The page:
On 23 January 1960, two explorers, US navy lieutenant Don Walsh and Swiss engineer Jacques Piccard, became the first people to dive 11km (seven miles) to the bottom of the Mariana Trench.
The pressure from the water would push in on the person’s body, causing any space that’s filled with air to collapse. (The air would be compressed.) So, the lungs would collapse. … The nitrogen would bind to the parts of the body that need to use oxygen, and the person would literally suffocate from the inside out.
At 35,814 feet below sea level, its bottom is called the Challenger Deep — the deepest point known on Earth. … Challenger Deep is the deepest point of the Marianas Trench. The Sirena Deep is the second-deepest part.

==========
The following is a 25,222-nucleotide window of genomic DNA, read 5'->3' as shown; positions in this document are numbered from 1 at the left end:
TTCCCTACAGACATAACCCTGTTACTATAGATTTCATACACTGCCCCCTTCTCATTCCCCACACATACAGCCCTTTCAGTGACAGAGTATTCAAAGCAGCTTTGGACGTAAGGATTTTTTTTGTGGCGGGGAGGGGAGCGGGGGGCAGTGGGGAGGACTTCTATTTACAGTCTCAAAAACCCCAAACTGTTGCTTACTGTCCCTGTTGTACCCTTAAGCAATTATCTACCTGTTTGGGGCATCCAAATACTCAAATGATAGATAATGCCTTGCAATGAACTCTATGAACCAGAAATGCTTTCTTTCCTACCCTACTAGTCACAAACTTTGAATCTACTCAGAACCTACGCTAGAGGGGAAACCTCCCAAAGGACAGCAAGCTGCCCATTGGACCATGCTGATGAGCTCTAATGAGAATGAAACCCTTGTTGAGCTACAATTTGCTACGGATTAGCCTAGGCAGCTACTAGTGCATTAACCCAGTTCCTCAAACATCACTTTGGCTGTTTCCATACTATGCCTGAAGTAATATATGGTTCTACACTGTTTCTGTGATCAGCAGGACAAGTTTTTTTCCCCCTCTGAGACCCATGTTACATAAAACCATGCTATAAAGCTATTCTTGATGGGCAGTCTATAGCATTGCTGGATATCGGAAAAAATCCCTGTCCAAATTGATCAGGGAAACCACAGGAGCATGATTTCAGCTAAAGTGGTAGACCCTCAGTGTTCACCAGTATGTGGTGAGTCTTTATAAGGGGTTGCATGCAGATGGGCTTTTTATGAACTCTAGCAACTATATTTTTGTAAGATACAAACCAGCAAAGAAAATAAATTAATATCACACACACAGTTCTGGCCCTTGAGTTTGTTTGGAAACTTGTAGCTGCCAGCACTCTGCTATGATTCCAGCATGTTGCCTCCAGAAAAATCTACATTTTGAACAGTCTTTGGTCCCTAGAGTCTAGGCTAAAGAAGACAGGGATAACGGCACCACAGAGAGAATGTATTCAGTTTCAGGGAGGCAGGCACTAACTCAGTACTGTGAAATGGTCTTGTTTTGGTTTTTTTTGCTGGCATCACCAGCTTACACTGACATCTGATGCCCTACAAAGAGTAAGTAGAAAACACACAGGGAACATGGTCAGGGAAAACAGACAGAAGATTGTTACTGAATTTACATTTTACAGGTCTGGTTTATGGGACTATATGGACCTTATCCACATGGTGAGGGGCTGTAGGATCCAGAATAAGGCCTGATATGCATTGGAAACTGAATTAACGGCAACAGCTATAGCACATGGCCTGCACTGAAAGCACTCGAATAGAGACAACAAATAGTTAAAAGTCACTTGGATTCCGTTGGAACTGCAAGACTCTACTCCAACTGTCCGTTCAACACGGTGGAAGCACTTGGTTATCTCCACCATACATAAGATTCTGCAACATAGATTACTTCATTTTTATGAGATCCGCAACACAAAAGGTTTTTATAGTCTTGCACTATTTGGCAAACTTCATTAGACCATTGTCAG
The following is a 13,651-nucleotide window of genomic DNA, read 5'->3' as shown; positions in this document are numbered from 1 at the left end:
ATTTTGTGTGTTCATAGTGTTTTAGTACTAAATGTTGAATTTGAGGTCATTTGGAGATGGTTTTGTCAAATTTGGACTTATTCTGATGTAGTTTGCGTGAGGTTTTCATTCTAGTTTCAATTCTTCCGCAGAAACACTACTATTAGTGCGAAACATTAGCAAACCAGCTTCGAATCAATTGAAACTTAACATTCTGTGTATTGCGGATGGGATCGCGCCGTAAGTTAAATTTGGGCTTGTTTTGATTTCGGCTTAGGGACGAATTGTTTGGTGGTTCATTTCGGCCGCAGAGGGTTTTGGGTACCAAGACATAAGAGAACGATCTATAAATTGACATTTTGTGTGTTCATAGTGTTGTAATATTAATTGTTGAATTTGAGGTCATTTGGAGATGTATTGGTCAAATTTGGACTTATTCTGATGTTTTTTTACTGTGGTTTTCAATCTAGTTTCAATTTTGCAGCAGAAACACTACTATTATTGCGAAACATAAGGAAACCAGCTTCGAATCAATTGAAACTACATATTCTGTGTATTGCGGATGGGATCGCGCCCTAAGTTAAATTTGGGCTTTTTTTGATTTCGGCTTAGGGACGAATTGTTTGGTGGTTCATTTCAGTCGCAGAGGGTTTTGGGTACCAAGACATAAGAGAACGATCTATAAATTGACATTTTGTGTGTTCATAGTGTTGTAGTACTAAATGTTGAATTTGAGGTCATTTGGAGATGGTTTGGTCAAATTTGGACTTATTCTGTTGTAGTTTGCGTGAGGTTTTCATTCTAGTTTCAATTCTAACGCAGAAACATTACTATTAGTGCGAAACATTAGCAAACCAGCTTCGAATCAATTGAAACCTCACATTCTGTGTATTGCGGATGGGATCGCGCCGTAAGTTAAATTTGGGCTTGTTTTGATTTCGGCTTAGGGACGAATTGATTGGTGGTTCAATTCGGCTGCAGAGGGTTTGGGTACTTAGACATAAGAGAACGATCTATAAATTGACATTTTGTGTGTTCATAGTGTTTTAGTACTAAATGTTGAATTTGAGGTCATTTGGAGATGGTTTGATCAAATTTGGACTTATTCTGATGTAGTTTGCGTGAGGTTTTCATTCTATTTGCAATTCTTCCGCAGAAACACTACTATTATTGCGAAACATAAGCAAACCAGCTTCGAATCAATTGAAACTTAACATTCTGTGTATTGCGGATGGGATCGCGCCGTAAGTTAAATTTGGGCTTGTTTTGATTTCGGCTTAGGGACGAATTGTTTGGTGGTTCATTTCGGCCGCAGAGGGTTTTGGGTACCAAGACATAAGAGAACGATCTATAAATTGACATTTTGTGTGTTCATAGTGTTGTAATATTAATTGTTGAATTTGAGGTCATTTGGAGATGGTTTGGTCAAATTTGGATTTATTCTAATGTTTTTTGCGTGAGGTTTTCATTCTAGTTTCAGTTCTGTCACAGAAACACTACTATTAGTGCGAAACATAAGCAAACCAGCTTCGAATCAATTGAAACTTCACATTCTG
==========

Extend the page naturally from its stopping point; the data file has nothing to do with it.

How far can a human go underground?
Humans have drilled over 12 kilometers (7.67 miles) in the Sakhalin-I. In terms of depth below the surface, the Kola Superdeep Borehole SG-3 retains the world record at 12,262 metres (40,230 ft) in 1989 and still is the deepest artificial point on Earth.
Who reached Mariana Trench?
The first and only time humans descended into the Challenger Deep was more than 50 years ago. In 1960, Jacques Piccard and Navy Lt. Don Walsh reached this goal in a U.S. Navy submersible, a bathyscaphe called the Trieste.